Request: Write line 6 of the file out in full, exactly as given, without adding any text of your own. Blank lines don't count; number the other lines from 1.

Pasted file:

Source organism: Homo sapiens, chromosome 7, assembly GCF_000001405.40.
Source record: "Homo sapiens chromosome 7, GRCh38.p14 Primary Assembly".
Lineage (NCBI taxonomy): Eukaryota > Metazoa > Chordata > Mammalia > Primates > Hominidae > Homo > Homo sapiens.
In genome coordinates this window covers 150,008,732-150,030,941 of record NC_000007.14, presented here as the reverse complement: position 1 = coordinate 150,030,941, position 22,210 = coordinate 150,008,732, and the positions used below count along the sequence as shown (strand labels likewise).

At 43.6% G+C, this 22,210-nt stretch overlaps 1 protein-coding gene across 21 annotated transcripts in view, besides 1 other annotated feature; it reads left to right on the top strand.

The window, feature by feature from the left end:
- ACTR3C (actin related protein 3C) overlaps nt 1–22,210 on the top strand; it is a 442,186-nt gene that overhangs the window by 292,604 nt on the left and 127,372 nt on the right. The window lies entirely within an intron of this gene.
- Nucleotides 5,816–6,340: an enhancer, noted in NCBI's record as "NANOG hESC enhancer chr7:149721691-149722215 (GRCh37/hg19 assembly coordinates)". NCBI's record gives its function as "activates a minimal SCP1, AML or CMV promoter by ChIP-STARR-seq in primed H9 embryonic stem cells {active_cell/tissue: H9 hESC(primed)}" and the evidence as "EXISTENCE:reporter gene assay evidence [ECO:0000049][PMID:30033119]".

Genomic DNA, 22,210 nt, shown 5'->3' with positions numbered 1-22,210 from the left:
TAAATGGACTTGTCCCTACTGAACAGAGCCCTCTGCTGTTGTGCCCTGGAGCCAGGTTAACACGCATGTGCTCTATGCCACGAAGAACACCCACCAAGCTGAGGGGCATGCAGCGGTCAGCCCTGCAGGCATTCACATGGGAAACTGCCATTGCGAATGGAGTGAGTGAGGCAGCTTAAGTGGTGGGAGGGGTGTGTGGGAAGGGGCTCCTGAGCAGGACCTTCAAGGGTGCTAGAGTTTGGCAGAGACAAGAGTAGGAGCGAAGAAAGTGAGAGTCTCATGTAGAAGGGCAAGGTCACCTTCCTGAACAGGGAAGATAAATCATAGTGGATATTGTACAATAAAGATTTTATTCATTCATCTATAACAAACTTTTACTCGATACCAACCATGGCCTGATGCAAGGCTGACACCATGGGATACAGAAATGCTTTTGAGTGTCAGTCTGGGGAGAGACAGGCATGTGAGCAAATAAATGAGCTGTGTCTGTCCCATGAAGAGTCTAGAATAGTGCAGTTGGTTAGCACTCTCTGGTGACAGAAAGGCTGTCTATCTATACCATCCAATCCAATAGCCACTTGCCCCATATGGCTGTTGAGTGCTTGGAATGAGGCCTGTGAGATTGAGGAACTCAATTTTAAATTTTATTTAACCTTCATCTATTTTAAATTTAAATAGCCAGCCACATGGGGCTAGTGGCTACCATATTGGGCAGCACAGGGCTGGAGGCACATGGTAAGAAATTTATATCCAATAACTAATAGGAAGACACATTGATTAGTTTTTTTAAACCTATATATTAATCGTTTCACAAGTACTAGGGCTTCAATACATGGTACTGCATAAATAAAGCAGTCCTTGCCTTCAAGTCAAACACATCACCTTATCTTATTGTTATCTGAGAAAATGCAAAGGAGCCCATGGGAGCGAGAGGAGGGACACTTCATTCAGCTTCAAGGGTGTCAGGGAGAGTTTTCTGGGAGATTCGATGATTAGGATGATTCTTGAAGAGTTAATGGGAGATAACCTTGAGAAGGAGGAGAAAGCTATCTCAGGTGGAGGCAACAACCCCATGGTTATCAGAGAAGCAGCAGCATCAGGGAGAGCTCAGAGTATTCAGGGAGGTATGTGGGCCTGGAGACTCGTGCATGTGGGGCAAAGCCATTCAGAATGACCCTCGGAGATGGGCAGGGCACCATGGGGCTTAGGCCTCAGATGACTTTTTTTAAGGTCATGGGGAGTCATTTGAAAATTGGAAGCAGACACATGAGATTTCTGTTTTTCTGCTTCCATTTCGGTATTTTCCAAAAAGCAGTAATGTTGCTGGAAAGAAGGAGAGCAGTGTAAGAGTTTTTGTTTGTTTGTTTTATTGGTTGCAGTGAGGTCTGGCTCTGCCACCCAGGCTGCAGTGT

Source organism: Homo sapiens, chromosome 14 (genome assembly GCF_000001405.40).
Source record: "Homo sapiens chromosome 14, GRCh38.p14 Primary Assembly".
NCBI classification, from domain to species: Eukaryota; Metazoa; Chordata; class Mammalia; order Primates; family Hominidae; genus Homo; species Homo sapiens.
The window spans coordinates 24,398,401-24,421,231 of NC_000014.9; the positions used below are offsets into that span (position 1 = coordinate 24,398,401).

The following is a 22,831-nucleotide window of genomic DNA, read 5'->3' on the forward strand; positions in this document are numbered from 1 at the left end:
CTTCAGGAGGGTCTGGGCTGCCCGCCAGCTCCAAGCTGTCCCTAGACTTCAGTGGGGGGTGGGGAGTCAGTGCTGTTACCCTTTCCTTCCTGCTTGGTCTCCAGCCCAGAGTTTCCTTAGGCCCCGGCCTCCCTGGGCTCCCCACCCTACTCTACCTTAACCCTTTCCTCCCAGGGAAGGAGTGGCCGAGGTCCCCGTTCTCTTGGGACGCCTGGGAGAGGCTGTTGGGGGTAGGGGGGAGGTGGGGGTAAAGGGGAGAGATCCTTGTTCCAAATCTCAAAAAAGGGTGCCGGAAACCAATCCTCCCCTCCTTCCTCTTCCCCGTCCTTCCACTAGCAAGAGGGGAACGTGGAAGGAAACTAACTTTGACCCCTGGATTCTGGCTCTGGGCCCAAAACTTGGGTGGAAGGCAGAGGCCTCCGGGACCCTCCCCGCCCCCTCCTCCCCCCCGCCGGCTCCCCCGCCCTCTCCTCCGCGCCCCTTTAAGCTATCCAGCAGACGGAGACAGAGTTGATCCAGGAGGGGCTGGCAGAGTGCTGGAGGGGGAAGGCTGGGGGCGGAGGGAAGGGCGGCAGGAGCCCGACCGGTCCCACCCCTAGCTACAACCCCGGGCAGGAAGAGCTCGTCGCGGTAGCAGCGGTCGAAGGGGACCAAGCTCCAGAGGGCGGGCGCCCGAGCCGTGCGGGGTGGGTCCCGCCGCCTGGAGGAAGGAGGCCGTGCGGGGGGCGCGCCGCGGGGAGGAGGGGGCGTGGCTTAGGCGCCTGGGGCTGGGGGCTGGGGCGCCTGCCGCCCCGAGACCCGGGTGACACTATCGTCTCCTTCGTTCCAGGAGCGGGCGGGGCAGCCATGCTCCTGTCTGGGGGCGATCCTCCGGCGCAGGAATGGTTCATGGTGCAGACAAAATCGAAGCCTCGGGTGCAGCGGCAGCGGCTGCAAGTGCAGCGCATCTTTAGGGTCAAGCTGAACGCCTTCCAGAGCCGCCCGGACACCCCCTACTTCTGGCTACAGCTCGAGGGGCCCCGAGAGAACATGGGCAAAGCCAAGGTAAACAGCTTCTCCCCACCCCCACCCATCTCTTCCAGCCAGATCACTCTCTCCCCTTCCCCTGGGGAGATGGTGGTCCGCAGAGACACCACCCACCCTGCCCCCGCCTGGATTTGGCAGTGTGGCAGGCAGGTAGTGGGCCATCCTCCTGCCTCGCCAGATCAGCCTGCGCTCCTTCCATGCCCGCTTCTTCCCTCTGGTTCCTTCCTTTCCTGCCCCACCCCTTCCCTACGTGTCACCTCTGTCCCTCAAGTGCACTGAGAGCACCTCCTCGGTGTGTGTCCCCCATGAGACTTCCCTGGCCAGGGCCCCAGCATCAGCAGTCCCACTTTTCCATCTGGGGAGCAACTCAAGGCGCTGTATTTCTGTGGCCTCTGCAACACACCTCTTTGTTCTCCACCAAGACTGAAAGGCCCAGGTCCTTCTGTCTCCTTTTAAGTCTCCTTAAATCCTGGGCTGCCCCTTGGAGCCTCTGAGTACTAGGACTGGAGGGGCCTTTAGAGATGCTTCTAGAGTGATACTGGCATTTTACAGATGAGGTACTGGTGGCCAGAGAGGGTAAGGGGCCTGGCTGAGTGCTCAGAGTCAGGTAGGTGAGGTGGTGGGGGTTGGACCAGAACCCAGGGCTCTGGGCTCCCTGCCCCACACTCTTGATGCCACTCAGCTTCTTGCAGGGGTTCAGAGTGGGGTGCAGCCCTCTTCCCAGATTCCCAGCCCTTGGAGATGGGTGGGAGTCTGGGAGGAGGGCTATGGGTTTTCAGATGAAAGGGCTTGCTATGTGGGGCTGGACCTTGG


The window, feature by feature from the left end: